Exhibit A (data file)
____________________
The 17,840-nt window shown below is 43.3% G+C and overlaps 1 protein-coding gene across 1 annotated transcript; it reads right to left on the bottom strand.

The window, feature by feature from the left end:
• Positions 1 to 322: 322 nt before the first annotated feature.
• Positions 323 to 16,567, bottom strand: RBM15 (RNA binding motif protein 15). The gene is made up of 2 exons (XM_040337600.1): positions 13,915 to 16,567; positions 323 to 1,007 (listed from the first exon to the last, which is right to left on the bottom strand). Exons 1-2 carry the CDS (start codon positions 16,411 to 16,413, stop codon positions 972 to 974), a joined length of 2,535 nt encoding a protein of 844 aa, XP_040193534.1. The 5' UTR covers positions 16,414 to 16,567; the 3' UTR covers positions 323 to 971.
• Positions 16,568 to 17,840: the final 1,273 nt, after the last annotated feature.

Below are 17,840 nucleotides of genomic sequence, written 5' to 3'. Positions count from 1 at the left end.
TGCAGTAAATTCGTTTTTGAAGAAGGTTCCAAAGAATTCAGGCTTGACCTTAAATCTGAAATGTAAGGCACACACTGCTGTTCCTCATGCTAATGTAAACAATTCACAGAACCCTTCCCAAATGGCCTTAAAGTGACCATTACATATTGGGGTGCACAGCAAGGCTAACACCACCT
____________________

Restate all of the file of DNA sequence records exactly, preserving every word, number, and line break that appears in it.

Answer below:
The 17,840-nt window shown below is 43.3% G+C and overlaps 1 protein-coding gene across 1 annotated transcript; it reads right to left on the bottom strand.

The window, feature by feature from the left end:
• Positions 1 to 322: 322 nt before the first annotated feature.
• Positions 323 to 16,567, bottom strand: RBM15 (RNA binding motif protein 15). The gene is made up of 2 exons (XM_040337600.1): positions 13,915 to 16,567; positions 323 to 1,007 (listed from the first exon to the last, which is right to left on the bottom strand). Exons 1-2 carry the CDS (start codon positions 16,411 to 16,413, stop codon positions 972 to 974), a joined length of 2,535 nt encoding a protein of 844 aa, XP_040193534.1. The 5' UTR covers positions 16,414 to 16,567; the 3' UTR covers positions 323 to 971.
• Positions 16,568 to 17,840: the final 1,273 nt, after the last annotated feature.

Below are 17,840 nucleotides of genomic sequence, written 5' to 3'. Positions count from 1 at the left end.
TGCAGTAAATTCGTTTTTGAAGAAGGTTCCAAAGAATTCAGGCTTGACCTTAAATCTGAAATGTAAGGCACACACTGCTGTTCCTCATGCTAATGTAAACAATTCACAGAACCCTTCCCAAATGGCCTTAAAGTGACCATTACATATTGGGGTGCACAGCAAGGCTAACACCACCT